How to Run Dynamic Cloud Tests with 800 Tomcats, Amazon EC2, Jenkins

At ZeroTurnaround, we need this for testing LiveRebel with larger deployments. LiveRebel is a tool to manage JEE production and QA deployments and online updates. It is crucial that we support large clusters of machines. Testing such environments is not an easy task but luckily in 2012 it is not about buying 800 machines but only provisioning them in the cloud for some limited time. In this article I will walk you through setting up a dynamic Tomcat cluster and running some simple tests on them. (Quick note: When I started writing this article, we had only tested this out with 100 Tomcat machines, but since then we grew to be able to support 800 instances with LiveRebel and the other tools).

(Full Story: How to Run Dynamic Cloud Tests with 800 Tomcats, Amazon EC2, Jenkins)

How Amazon saved Zynga’s butt—and why Zynga built a cloud of its own | Ars Technica

For all Amazon’s scalability, the offerings can be a bit rigid. For example, you can rent an Amazon instance with a certain amount of storage and compute power, but adding a few gigabytes of memory or another processor might require buying a whole separate instance, which may have more resources than you really need.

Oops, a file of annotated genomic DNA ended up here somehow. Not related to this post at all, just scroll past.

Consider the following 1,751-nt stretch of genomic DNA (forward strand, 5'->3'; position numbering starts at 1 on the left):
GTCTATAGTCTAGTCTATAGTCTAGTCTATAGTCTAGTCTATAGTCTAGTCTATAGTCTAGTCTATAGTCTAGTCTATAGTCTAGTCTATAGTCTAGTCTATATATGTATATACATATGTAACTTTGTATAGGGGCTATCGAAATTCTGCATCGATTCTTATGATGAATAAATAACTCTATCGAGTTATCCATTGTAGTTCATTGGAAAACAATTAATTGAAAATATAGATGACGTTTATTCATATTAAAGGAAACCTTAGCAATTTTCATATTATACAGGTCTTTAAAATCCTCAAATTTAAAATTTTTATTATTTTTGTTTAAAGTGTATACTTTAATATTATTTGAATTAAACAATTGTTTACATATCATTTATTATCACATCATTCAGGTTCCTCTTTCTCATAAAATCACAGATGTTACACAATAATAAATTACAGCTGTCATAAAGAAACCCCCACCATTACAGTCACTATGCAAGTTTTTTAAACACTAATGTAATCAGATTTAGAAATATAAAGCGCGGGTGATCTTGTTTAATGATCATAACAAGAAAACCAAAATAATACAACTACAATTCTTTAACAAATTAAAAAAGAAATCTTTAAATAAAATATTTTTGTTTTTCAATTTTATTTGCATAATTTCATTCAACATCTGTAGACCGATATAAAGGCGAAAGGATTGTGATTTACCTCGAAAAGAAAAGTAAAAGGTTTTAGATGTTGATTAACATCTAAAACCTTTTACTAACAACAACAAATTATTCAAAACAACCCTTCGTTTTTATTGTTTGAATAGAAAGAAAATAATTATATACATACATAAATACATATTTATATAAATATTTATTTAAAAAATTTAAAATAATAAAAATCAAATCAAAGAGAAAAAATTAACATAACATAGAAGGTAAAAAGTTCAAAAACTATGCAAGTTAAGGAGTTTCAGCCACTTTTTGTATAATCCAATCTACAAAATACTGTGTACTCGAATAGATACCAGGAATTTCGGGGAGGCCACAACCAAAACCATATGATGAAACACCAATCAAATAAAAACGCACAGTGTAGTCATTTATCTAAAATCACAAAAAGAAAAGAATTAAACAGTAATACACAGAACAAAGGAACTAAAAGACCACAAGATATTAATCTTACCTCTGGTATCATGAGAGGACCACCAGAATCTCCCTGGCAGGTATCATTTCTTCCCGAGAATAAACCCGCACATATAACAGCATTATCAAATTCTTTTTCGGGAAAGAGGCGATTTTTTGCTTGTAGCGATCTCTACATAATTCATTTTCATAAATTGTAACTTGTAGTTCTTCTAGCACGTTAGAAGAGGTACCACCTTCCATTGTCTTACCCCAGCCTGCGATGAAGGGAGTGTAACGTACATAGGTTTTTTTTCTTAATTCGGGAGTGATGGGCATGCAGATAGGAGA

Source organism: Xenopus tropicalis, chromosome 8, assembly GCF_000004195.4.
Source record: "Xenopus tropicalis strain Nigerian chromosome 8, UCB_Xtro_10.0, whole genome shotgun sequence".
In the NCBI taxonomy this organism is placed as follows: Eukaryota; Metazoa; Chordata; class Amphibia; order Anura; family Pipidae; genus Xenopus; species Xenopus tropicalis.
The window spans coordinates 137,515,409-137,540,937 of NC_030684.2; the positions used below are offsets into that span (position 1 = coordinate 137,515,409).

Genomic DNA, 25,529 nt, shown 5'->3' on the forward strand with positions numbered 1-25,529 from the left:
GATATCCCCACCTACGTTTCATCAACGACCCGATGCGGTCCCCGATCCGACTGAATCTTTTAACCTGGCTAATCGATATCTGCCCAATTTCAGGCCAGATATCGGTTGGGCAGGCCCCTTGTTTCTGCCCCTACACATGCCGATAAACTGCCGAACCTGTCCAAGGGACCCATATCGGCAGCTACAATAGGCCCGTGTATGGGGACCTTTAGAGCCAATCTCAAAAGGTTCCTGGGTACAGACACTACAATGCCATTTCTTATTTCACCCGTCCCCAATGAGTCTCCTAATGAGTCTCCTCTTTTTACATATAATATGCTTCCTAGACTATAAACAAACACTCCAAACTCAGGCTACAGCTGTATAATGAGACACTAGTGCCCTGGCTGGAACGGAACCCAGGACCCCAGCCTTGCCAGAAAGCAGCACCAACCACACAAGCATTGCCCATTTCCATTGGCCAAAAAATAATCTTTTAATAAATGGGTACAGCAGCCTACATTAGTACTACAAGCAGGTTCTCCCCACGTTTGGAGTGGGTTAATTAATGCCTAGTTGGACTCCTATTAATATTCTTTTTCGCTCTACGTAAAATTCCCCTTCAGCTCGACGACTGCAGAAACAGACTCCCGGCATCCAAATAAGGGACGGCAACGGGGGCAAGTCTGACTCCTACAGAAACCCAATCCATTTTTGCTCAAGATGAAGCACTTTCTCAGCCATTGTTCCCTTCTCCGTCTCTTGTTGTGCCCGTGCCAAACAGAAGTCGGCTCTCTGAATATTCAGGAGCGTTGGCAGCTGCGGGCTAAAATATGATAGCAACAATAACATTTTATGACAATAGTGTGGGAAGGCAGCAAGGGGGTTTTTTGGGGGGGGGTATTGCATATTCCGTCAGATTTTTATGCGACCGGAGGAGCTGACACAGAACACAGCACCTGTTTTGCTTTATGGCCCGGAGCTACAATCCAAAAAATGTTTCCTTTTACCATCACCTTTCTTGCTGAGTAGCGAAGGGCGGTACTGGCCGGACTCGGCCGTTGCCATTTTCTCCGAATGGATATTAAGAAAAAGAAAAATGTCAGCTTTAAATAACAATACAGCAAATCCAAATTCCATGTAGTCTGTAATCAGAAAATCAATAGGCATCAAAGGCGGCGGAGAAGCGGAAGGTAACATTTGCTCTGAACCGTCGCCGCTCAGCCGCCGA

“You can’t go to the public cloud and say I want another 64GB of memory here. They look at you and say ‘buy another instance of this type,’” Leinwand said.

Leinwand said the Amazon instance model leads to over-subscription, meaning you end up buying more storage than necessary. Internally, Zynga uses direct-attached storage striped across multiple servers, providing a big I/O performance boost and more efficient utilization, he said.

(Full Story: How Amazon saved Zynga’s butt—and why Zynga built a cloud of its own | Ars Technica)

Pinterest Architecture Update – 18 Million Visitors, 10x Growth,12 Employees, 410 TB of Data

80 million objects stored in S3 with 410 terabytes of user data, 10x what they had in August. EC2 instances have grown by 3x.

(Full Story: Pinterest Architecture Update – 18 Million Visitors, 10x Growth,12 Employees, 410 TB of Data)

AT&T; Cloud Architect

Now, complicated configurations are a thing of the past. With AT&T; Cloud Architect, there’s an automated, standardized and fast way to pick, provision and deploy servers over the web within minutes or hours, not days.

There’s no need to buy or build out your own on-premises infrastructure.

(Full Story: AT&T; Cloud Architect)

How SmugMug survived the Amazonpocalypse

  1. Spread across as many AZs as you can.
  2. Beyond mission critical? Spread across many providers.
  3. Build for failure.
  4. Understand your components and how they fail.
  5. Try to componentize your system.
  6. Test your components.
  7. Relax. Your stuff is gonna break

(Full Story: How SmugMug survived the Amazonpocalypse)

Deploy a Rails app to EC2 in less than an hour using Rubber

Enter Rubber, a Capistrano/Rails plugin that promises to automate the provisioning of both vertically and horizontally scalable multi-instance EC2 deployment configurations.

(Full Story: Deploy a Rails app to EC2 in less than an hour using Rubber)